Tag Archives: Jenny Craig

Celebrity Dieting for Dollars

Lynne Murray says:

I was very upset to hear rumors at Jezebel.com that diet companies were “battling” over having Rebel Wilson as their spokesperson.”

Wilson is one of a very few smart, funny, sexy role models who seems to take no prisoners. Many of her interviews suggest that she understands and takes responsibility for her influence on women struggling with body image problems. She always seems to make the point that the “standing out in a crowd” aspect of fatness can be valuable.

A Vulture.com piece describes her attitude:

Wilson is round in a way that seems like an attribute; she has a post-fat state of mind. She does not shy away from her size—instead, she embraces the fact that she is different. That attitude makes Wilson at one with the Zeitgeist: In entertainment today, unless you aspire to be on a reality show or soap opera, different is the way to be.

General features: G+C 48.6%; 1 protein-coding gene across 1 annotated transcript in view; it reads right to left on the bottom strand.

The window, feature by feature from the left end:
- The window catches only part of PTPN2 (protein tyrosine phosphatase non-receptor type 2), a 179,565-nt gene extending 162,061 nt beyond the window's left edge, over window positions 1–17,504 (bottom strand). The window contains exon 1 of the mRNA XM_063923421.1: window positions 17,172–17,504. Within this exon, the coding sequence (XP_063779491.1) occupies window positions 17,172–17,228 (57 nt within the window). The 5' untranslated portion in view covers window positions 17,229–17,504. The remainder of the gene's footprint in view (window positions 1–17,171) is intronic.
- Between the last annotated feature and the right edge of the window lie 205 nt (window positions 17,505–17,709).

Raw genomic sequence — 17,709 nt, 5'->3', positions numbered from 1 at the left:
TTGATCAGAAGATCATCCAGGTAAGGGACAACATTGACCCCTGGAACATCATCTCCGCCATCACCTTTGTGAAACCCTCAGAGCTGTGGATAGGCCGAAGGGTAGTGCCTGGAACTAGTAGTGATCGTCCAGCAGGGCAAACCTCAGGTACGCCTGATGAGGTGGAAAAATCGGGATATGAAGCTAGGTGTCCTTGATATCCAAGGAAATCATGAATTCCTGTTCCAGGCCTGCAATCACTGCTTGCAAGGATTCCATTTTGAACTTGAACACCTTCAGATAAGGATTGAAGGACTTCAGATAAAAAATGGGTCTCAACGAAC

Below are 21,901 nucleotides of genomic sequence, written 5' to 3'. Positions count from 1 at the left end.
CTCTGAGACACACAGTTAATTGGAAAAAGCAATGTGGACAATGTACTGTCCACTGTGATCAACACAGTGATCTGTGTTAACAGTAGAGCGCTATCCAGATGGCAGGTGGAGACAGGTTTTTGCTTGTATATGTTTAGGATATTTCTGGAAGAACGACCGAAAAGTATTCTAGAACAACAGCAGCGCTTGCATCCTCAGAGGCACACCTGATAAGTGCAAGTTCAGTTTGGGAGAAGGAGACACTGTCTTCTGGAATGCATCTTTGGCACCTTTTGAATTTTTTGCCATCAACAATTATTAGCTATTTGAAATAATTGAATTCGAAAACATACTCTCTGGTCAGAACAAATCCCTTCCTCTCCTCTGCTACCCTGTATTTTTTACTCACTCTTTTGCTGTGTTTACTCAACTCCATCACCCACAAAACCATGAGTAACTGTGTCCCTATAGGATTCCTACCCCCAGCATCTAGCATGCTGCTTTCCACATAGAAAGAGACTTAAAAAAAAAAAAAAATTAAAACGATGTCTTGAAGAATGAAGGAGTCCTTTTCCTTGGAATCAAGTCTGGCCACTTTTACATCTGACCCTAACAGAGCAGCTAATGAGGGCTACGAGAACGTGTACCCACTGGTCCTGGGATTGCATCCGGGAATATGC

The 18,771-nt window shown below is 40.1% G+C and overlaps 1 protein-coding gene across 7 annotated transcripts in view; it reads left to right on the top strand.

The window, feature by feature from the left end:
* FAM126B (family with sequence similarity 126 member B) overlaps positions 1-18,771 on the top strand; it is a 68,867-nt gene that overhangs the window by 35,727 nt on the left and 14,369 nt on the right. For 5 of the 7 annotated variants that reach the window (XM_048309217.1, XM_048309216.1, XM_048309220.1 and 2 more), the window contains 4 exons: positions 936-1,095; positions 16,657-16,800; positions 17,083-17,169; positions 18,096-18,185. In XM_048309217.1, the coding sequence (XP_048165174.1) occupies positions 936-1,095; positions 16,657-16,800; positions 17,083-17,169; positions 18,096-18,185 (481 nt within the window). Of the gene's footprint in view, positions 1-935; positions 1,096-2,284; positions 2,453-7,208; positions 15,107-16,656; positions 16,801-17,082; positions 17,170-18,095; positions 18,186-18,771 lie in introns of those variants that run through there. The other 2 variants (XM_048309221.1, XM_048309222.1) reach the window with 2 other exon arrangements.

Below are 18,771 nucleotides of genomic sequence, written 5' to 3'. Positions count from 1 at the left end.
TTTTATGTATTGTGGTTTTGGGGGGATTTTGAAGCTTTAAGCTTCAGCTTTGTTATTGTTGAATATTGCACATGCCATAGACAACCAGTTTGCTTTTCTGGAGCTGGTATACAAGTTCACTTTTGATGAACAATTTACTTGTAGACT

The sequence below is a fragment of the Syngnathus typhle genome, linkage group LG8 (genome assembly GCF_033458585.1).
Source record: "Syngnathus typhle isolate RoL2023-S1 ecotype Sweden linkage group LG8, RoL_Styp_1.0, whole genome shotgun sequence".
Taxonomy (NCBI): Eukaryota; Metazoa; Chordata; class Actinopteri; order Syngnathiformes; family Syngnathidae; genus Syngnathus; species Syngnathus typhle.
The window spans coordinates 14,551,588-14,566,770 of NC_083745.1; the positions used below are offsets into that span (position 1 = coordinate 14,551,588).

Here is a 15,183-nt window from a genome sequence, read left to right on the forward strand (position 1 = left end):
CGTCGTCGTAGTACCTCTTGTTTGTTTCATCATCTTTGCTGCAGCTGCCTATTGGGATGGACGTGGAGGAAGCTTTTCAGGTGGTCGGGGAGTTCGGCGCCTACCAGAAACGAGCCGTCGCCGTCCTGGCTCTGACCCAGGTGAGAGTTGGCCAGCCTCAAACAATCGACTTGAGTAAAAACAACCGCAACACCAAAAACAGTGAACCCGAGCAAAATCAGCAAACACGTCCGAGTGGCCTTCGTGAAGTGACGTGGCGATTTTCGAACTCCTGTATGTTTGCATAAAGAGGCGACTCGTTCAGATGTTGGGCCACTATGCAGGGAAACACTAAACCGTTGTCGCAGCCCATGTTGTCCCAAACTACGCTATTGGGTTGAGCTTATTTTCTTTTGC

“I was thinking, Why are these network shows so crap? As a creative person, it can make you insane to have 50 people in suits, who aren’t in comedy, feeling that they have a say in every aspect of the show. The people who bought it keep telling me, ‘You can’t say that. And you can’t do that.’ So one day, I sat down and wrote a Post-it and put it in my Hello Kitty notebook, which I take everywhere. Whenever I feel down, I read the Post-it and remember why I’m doing the show.”

Her Post-it is a kind of mission statement: “The bigger purpose in all of this,” Wilson wrote, “is to inspire girls who don’t think they’re socially all that—who don’t think they’re pretty and popular. To let them know they can have fun and exciting lives.”

The Misfit: Can Rebel Wilson Create the American Sitcom’s First Genuine Outcast?
By Lynn Hirschberg